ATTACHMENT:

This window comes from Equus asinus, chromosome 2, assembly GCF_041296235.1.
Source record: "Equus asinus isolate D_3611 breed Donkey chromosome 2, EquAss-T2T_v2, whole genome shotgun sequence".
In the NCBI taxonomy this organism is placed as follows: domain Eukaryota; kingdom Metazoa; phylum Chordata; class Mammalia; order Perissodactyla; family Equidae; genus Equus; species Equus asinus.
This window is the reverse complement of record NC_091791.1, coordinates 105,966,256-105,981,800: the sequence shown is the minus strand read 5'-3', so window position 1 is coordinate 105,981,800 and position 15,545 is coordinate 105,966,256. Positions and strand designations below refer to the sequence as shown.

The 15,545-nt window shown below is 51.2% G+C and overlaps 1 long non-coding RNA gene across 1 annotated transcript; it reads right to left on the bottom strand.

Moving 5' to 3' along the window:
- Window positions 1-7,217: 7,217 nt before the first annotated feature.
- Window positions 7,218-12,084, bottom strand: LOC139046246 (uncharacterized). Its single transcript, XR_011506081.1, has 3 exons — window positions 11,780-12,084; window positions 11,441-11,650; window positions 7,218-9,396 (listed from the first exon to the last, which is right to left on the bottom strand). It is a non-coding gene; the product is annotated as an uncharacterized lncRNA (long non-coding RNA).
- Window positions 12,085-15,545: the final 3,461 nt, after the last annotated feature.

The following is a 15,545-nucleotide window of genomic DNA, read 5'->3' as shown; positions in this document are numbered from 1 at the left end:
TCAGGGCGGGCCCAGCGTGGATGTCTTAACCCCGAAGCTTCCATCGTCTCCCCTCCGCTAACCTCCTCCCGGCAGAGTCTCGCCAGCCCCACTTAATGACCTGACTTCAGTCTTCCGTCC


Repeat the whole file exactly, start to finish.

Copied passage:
This window comes from Equus asinus, chromosome 2, assembly GCF_041296235.1.
Source record: "Equus asinus isolate D_3611 breed Donkey chromosome 2, EquAss-T2T_v2, whole genome shotgun sequence".
In the NCBI taxonomy this organism is placed as follows: domain Eukaryota; kingdom Metazoa; phylum Chordata; class Mammalia; order Perissodactyla; family Equidae; genus Equus; species Equus asinus.
This window is the reverse complement of record NC_091791.1, coordinates 105,966,256-105,981,800: the sequence shown is the minus strand read 5'-3', so window position 1 is coordinate 105,981,800 and position 15,545 is coordinate 105,966,256. Positions and strand designations below refer to the sequence as shown.

The 15,545-nt window shown below is 51.2% G+C and overlaps 1 long non-coding RNA gene across 1 annotated transcript; it reads right to left on the bottom strand.

Moving 5' to 3' along the window:
- Window positions 1-7,217: 7,217 nt before the first annotated feature.
- Window positions 7,218-12,084, bottom strand: LOC139046246 (uncharacterized). Its single transcript, XR_011506081.1, has 3 exons — window positions 11,780-12,084; window positions 11,441-11,650; window positions 7,218-9,396 (listed from the first exon to the last, which is right to left on the bottom strand). It is a non-coding gene; the product is annotated as an uncharacterized lncRNA (long non-coding RNA).
- Window positions 12,085-15,545: the final 3,461 nt, after the last annotated feature.

The following is a 15,545-nucleotide window of genomic DNA, read 5'->3' as shown; positions in this document are numbered from 1 at the left end:
TCAGGGCGGGCCCAGCGTGGATGTCTTAACCCCGAAGCTTCCATCGTCTCCCCTCCGCTAACCTCCTCCCGGCAGAGTCTCGCCAGCCCCACTTAATGACCTGACTTCAGTCTTCCGTCC